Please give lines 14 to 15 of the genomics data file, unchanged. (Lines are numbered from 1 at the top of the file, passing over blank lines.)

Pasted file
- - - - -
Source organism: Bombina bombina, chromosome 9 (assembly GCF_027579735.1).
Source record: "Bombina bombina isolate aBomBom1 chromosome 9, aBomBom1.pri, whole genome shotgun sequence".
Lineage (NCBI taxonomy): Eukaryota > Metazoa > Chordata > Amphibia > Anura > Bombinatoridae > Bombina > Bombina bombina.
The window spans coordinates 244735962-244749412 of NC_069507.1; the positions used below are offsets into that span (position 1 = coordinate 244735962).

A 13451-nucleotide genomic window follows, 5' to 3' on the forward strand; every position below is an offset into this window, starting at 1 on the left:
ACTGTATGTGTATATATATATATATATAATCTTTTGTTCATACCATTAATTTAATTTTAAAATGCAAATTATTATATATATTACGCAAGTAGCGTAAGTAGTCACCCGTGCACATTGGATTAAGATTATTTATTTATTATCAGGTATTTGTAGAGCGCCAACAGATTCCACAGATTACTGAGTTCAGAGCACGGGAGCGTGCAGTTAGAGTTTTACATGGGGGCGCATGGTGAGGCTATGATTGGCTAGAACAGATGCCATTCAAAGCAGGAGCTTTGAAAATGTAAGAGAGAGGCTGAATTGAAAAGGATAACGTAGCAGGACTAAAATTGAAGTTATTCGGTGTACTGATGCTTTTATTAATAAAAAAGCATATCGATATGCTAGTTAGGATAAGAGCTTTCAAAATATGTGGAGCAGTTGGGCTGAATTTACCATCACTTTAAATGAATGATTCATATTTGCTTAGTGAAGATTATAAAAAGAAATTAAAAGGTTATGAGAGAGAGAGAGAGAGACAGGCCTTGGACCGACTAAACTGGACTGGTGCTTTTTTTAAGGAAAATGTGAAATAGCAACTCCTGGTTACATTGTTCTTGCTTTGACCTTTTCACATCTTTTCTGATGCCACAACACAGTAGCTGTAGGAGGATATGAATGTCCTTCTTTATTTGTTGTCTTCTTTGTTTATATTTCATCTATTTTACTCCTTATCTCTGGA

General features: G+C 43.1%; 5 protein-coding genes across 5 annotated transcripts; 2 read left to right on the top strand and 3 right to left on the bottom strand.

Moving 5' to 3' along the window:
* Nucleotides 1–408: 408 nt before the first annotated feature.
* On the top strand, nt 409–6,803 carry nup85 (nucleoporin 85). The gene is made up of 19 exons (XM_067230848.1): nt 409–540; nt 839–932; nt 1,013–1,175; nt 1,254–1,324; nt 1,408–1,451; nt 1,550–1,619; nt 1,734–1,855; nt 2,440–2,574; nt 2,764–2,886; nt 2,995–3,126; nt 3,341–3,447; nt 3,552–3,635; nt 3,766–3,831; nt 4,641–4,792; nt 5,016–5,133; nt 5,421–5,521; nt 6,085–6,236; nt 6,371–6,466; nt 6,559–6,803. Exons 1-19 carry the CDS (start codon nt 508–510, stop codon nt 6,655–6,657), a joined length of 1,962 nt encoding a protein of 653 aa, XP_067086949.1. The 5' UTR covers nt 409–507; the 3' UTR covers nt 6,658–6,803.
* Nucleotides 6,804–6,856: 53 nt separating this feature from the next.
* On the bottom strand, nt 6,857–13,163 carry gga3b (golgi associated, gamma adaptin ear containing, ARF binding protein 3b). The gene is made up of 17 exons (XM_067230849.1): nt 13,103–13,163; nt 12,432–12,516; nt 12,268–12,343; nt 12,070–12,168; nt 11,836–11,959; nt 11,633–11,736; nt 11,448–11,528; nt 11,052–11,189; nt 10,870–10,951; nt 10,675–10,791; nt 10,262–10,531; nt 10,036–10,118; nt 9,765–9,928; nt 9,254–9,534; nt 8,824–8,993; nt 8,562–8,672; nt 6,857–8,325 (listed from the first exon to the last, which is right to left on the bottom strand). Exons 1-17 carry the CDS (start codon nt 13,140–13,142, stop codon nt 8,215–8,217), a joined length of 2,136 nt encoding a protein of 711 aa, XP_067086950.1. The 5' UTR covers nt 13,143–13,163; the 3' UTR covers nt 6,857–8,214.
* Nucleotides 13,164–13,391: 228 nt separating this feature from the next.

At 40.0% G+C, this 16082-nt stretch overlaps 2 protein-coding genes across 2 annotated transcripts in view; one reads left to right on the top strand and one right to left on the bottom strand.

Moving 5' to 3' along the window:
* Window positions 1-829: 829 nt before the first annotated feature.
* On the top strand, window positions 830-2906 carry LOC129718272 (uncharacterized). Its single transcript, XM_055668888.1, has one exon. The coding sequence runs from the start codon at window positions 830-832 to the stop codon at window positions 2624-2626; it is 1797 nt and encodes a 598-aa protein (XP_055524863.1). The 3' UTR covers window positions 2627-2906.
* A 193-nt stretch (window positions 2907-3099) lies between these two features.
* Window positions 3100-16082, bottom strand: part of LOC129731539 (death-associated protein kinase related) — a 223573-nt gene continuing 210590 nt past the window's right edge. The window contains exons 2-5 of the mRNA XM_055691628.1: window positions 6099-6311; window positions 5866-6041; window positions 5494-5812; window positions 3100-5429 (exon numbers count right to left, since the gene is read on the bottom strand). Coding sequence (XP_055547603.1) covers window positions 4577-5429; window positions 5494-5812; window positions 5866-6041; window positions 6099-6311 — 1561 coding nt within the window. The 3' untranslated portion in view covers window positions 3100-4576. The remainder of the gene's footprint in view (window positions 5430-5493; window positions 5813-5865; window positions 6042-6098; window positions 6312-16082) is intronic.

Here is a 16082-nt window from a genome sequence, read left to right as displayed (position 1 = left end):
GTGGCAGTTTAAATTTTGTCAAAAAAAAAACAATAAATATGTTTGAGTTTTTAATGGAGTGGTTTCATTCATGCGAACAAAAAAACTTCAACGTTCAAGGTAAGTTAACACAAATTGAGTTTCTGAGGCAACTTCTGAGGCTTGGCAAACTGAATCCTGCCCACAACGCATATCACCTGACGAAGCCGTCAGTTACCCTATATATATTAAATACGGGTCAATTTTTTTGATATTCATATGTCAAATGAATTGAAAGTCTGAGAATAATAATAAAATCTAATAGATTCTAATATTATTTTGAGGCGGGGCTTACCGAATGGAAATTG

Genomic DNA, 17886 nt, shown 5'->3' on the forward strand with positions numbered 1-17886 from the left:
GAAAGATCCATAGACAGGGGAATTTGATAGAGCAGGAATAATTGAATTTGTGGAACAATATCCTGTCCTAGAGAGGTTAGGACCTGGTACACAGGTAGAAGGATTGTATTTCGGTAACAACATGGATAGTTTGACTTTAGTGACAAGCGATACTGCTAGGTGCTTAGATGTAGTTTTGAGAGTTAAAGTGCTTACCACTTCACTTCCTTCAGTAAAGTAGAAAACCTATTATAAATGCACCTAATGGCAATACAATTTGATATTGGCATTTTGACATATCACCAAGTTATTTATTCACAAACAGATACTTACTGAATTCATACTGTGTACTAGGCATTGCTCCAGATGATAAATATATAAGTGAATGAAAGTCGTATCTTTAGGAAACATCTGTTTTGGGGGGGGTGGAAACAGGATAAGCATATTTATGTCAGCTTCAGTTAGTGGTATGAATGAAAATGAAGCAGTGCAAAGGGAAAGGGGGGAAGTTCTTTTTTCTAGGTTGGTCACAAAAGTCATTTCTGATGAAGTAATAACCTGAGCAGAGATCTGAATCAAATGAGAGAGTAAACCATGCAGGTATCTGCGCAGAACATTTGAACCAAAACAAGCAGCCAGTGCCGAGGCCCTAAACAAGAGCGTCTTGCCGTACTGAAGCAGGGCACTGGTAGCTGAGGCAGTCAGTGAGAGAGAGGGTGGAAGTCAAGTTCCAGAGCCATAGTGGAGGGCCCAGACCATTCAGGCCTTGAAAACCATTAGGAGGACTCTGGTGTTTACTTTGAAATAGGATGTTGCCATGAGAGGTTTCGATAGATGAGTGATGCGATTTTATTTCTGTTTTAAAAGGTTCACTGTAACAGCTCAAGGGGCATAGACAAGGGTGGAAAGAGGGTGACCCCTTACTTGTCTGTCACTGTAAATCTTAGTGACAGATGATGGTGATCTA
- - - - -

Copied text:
At 40.0% G+C, this 16082-nt stretch overlaps 2 protein-coding genes across 2 annotated transcripts in view; one reads left to right on the top strand and one right to left on the bottom strand.

Moving 5' to 3' along the window: